With his outlook changed, Harris sought to learn to forgive. He was soon exposed to the Stanford Forgiveness Project.

Harris found Luskin’s methods and work life-changing. According to Harris, Luskin made forgiveness clear and reasonable from a scientific standpoint. Luskin had clearly defined forgiveness by distinguishing between forgiveness and reconciliation in a way that drew Harris in.

After becoming more familiar with forgiveness, Harris began to see gradual improvements in his attitude towards life and mood. With Luskin’s help, he reached an epiphany: forgiveness is a key to moving on and being happy.

“I finally figured out that if you blame, you will stay the same, and the only way to move forward is to let go of the past and to forgive. So, I had to forgive others, to forgive 9/11, and forgive life. And the most important: I had to forgive myself for my own mistakes,” Harris said. 

Now, Harris fully recognizes the importance forgiveness has, whether healing from traumas or lightening the burden one carries. Joining Luskin as a collaborator on the project, he now dedicates his life to teaching forgiveness and inspiring others. 

One of Harris’s most meaningful experiences with Luskin was their attempt to establish a nonprofit Garden of Forgiveness at the World Trade Center in New York City. The idea behind the garden was to provide a beautiful, peaceful space where people could sit and have a conversation or go and process life. They could contemplate the world’s unfairness, find the ability to look past it, and decide to make the world a better place by opting out of that cycle of violence and revenge through forgiveness.

Furthermore, people in different communities could create their own, creating individual spaces of beauty to help uplift, inspire self-awareness, and forgive, bringing positive energy and instilling power in their lives.

“We encourage that people forgive. It radically transforms the energy in your life because you go from being a victim in someone else’s narrative to becoming the hero on your own journey,” Harris said. “If what happened to you is the only thing you talk about or think about, then you’re giving up your power […] The biggest problem with being a victim is you don’t have any power. We all are victimized, but we choose whether we stay in that state.”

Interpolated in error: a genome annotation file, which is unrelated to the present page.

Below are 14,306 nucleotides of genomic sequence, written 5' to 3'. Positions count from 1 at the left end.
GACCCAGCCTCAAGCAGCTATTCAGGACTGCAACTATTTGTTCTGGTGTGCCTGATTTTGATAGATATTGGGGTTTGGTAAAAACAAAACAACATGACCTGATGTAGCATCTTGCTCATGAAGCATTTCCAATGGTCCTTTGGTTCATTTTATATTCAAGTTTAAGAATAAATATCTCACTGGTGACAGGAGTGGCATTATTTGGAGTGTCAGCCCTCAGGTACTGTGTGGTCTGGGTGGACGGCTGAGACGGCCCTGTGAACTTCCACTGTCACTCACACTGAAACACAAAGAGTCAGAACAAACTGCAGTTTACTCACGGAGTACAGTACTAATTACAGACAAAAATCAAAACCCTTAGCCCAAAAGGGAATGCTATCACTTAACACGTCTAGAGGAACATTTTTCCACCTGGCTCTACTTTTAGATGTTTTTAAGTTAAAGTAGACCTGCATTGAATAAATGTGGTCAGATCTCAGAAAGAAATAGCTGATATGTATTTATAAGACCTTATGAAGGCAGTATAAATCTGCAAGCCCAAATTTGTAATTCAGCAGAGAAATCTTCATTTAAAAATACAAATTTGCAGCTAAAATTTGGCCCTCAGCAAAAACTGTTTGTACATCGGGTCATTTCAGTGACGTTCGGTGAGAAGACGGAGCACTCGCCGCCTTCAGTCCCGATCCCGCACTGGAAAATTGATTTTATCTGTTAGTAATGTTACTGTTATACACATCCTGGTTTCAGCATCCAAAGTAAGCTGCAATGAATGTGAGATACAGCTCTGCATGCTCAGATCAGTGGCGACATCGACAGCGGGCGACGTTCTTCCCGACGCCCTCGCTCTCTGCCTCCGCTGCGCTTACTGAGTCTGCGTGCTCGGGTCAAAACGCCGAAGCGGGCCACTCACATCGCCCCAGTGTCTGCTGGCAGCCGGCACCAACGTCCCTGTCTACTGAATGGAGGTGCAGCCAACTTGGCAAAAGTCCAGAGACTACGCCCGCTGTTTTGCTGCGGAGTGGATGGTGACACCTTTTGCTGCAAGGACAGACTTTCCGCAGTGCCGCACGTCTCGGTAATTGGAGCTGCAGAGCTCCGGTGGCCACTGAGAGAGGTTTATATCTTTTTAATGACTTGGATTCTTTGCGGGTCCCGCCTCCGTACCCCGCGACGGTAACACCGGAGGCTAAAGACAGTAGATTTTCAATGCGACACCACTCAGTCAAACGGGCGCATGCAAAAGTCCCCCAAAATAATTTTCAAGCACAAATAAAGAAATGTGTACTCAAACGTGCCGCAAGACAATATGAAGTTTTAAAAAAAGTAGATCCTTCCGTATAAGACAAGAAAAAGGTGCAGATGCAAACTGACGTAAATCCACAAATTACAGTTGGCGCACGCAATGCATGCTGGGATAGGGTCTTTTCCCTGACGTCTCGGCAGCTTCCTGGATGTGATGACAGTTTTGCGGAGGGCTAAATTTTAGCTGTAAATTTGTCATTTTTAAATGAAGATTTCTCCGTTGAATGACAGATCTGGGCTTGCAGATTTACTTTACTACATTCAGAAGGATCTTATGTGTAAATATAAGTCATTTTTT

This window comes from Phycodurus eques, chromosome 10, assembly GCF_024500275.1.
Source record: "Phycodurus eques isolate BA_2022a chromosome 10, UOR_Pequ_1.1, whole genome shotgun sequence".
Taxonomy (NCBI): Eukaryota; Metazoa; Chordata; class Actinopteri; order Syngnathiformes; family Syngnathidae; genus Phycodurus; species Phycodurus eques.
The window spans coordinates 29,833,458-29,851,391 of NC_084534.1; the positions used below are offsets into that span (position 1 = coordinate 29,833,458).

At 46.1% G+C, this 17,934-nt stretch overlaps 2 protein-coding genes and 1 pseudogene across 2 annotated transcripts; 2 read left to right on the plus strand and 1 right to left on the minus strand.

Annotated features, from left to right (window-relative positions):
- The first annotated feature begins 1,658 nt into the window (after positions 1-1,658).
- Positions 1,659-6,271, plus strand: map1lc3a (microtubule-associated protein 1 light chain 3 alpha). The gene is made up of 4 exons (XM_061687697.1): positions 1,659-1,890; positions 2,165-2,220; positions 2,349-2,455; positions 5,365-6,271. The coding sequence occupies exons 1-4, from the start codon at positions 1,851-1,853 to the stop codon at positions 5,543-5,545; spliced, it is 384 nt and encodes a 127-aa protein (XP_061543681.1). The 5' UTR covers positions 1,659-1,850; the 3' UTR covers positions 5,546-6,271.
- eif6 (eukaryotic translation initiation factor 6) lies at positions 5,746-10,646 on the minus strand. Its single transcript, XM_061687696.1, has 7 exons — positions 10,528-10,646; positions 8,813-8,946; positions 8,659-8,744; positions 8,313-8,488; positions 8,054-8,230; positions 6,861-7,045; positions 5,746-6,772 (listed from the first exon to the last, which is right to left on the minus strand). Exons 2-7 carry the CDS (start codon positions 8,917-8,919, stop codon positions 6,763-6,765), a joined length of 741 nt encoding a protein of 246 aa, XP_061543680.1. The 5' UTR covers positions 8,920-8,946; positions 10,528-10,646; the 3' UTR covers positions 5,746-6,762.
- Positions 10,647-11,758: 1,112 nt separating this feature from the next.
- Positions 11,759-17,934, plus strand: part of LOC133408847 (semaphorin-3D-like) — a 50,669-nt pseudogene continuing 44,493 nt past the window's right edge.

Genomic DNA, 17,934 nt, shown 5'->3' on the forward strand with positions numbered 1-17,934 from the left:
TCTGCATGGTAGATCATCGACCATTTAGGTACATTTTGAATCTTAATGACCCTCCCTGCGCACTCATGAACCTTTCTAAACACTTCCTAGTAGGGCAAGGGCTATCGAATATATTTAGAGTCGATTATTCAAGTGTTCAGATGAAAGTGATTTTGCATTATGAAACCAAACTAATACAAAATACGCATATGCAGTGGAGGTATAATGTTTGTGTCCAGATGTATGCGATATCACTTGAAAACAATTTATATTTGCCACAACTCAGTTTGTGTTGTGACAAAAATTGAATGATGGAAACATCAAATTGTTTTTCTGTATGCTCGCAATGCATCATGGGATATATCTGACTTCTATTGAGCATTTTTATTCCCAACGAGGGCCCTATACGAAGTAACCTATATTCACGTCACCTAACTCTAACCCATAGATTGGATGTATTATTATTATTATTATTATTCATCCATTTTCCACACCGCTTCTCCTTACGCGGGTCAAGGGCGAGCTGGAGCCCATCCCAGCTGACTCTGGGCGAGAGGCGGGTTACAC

In support of this project, they began to make presentations to the New York Community Board Number One, responsible for the World Trade Center area. Although they started receiving more support for the project, it was still not enough.

But later, Harris soon found out at a conference in Montreal, Canada, that Gardens of Forgiveness had been a part of more people’s lives than he initially thought. At the conference, someone came up to Harris and showed him a picture on his phone. The photo shown was a personal garden of forgiveness. 

The man explained he was in the process of forgiving life for his daughter’s automobile accident. In the garden, he felt that he was able to be peaceful and connect with his daughter. 

This interaction with the man demonstrated to Harris how meaningful and healing the Garden could be for people. It further strengthened his belief in his project with Luskin and illuminated the positivity it could bring.

That is not to say Harris and Luskin didn’t face a fair share of criticisms for their projects as well. The two received angry phone calls and messages accusing them of pro-terrorist actions by letting go of the events of 9/11 or insisting he was telling them to forgive Hitler.